Israelis separate their munchies into pitzuhim and hatifim. Pitzuhim are (literally) “things that can be cracked”; i.e., nuts and seeds. Hatifim, literally “things that can be grabbed,” are all sorts of chips and other salty snacks. To complicate matters, there is a type of salty snack that Israelis call “monchies,” which is a spicy mixture of puffed rice and peanuts. This column is dedicated to pitzuhim. Hatifim, the basic subsistence food for many Israeli children, will have to wait a while before it is given its due.
Pitzuhim may grace any refreshment table in Israel, and they have a special place of honor during the dessert course of a festive meal. While my seed-extraction method is cumbersome (crack the seed with my teeth and then extract it with my fingers), many Israelis are quite skilled shellers; they can put one or more seeds in their mouths, spit out the shell and swallow the seed. They can even do this with watermelon seeds, which for non-natives are quite a time-consuming ordeal and definitely not worth the effort.
Please be warned that it is easy to get totally absorbed in one’s pitzuhim. It is not uncommon to hypnotically plow through whatever sized bag of pitzuhim is on the table. An Israeli friend of mine, upon being offered sunflower seeds (the most popular pitzuhim) said, “I like them, but I don’t want to start because then I can’t stop.”
Judging from the usual crowded line-up of people before their store, Moreno is the most popular pitzuhim seller in Jerusalem’s shuk. Moreno sells both shelled and unshelled pitzuhim, raw and roasted. They do their own roasting on the spot. Many of their popular pitzuhim are more sugary than salty, as in sugar-covered peanuts, almonds, cashews, and pecans.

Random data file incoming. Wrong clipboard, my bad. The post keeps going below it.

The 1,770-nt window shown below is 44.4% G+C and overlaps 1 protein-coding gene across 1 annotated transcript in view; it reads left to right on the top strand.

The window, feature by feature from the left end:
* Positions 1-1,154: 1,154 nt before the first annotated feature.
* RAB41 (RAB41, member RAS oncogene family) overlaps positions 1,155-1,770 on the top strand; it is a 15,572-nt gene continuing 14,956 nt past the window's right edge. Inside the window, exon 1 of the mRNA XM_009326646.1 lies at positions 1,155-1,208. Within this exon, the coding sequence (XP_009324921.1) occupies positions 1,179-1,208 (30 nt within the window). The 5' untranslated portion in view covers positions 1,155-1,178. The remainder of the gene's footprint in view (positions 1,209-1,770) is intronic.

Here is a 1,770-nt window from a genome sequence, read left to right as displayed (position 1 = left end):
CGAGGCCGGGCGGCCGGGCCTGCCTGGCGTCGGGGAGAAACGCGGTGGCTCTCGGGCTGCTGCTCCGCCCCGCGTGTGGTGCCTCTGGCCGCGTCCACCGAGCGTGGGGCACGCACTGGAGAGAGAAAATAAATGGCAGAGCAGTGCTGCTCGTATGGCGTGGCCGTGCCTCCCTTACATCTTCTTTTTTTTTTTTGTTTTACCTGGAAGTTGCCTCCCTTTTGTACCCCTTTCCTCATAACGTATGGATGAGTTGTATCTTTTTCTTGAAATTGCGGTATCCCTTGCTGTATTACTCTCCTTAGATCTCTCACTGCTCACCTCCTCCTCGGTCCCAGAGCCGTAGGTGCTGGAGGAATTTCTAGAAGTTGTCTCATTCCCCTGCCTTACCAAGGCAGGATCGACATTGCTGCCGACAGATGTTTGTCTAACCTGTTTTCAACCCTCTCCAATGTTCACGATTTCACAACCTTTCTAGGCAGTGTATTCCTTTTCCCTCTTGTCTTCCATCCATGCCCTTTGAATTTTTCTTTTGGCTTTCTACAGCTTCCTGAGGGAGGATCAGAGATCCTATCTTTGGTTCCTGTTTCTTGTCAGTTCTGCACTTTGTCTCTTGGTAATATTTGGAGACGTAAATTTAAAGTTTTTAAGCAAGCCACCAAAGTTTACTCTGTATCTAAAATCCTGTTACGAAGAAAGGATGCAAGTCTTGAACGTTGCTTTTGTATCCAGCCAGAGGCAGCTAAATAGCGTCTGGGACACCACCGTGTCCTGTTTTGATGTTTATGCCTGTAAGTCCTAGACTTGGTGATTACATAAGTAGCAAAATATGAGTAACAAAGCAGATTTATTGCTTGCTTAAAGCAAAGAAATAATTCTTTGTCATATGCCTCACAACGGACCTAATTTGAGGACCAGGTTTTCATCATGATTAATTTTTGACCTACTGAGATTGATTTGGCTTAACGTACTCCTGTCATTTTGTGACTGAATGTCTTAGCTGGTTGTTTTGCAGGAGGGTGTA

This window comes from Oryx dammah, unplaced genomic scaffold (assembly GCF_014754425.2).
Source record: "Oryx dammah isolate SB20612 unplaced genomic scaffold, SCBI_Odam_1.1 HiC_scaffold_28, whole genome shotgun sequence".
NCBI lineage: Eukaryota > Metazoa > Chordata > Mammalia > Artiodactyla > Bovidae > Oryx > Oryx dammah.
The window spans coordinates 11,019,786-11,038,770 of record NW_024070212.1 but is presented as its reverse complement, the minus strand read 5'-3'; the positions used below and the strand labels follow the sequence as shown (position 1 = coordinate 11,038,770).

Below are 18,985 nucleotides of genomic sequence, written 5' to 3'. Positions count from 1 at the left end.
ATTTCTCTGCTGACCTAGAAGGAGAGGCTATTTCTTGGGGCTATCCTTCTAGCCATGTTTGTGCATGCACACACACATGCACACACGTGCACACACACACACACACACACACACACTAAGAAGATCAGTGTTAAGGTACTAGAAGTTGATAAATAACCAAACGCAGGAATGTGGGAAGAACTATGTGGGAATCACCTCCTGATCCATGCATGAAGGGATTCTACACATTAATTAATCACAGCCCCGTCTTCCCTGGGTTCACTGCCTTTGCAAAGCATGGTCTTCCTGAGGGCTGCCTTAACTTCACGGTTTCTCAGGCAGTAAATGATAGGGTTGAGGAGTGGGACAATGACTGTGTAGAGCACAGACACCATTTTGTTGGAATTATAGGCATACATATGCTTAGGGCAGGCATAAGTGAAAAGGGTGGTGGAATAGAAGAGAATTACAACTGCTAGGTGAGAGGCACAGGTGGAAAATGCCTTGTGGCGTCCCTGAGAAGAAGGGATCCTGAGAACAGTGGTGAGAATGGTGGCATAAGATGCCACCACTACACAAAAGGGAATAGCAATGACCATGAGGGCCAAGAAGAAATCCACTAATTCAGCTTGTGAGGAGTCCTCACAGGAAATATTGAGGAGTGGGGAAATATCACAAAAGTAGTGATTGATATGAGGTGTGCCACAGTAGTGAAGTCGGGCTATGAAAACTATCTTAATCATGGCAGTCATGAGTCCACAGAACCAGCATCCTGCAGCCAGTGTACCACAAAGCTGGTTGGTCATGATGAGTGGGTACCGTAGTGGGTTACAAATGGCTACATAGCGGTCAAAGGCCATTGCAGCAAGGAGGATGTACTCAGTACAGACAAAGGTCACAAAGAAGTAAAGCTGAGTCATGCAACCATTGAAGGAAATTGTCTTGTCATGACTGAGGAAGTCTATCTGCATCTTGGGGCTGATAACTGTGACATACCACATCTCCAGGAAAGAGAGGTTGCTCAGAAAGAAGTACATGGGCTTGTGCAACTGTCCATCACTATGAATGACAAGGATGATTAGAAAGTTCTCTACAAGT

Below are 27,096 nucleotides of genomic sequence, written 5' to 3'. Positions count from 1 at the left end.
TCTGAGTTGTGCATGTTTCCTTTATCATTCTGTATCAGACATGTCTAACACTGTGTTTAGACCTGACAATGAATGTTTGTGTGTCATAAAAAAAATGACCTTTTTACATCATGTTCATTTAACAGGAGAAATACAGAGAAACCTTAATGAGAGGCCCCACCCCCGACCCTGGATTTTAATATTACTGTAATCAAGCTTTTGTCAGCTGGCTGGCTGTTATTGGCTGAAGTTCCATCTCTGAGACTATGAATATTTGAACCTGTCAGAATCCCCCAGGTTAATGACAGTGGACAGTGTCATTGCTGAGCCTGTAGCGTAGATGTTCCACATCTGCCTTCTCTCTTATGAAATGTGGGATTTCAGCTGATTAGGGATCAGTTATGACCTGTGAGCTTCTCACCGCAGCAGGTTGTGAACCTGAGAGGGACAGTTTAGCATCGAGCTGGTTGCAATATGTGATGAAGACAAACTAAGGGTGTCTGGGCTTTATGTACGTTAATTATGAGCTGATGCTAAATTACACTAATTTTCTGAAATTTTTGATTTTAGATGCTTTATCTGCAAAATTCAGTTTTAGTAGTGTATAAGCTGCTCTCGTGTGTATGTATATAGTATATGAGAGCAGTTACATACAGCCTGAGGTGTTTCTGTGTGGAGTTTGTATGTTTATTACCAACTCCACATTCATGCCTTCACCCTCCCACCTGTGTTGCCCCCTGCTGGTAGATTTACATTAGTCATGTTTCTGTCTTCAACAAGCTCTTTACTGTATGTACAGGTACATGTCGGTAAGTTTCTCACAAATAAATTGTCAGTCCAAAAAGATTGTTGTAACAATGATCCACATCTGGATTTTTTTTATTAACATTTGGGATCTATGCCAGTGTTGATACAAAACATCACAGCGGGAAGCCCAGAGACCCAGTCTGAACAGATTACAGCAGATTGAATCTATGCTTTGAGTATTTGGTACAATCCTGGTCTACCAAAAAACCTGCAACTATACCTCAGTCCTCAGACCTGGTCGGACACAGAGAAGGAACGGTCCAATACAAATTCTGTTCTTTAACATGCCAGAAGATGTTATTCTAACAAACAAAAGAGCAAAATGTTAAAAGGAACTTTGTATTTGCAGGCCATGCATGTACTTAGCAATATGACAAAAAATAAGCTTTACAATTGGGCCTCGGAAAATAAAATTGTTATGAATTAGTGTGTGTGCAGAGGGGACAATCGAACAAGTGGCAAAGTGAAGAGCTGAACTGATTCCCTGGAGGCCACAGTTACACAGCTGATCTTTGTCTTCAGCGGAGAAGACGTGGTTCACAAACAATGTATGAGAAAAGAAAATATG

In our home, up until recently, the name Moreno was synonymous with pitzuhim. However, a funny thing happened in the life of our pitzuhim eating. On a few occasions we were not able to get to the shuk before the weekend and rather than enter into a Shabbat pitzuhim-less, we bought Yuri Ya’akobi’s packaged pistachios and pumpkin seeds from our local grocery store (“finely roasted, Kurdish style, since 1924”). We found Yuri’s pitzuhim to be quite good—indeed, as good as Moreno’s on a good day. And there’s the rub. Because Moreno’s quality, I’m sorry to say, is less than those lines in front would lead one to expect (although Moreno’s pitzuhim are significantly cheaper than the packaged varieties). Perhaps we shouldn’t have been surprised at this; after all, pitzuhim quality control at an open-air market (especially during hot months) is going to be challenging, and year-round there’s always the problem of those fingers dipping in for free samples.
Yes, sacrilegious as it may sound, our family has slowly but surely been won over by Yuri Ya’akobi’s store-bought pitzuhim. And Yuri Ya’akobi’s motto has finally hit home: “You Don’t Take Chances With Pitzuhim” (enlarged and enreddened in the original). Because I realized, good G-d, that that’s what we had been doing. For years and years we had been buying our pitzuhim at Moreno’s and taking our chances as to whether or not the pistachios would really crunch or not. No more. Life is too short. Now I understand the wisdom of the great (and I presume late) Yuri Ya’akobi. You buy his product and every nut is good every time. In this unpredictable world, why take unnecessary chances? G-d bless that Kurdish man.
TEDDY WEINBERGER is director of development for a consulting company called Meaningful. He made aliyah with his family in 1997 from miami, where he was an assistant professor of religious studies. Teddy and his wife, sarah jane ross, have five children.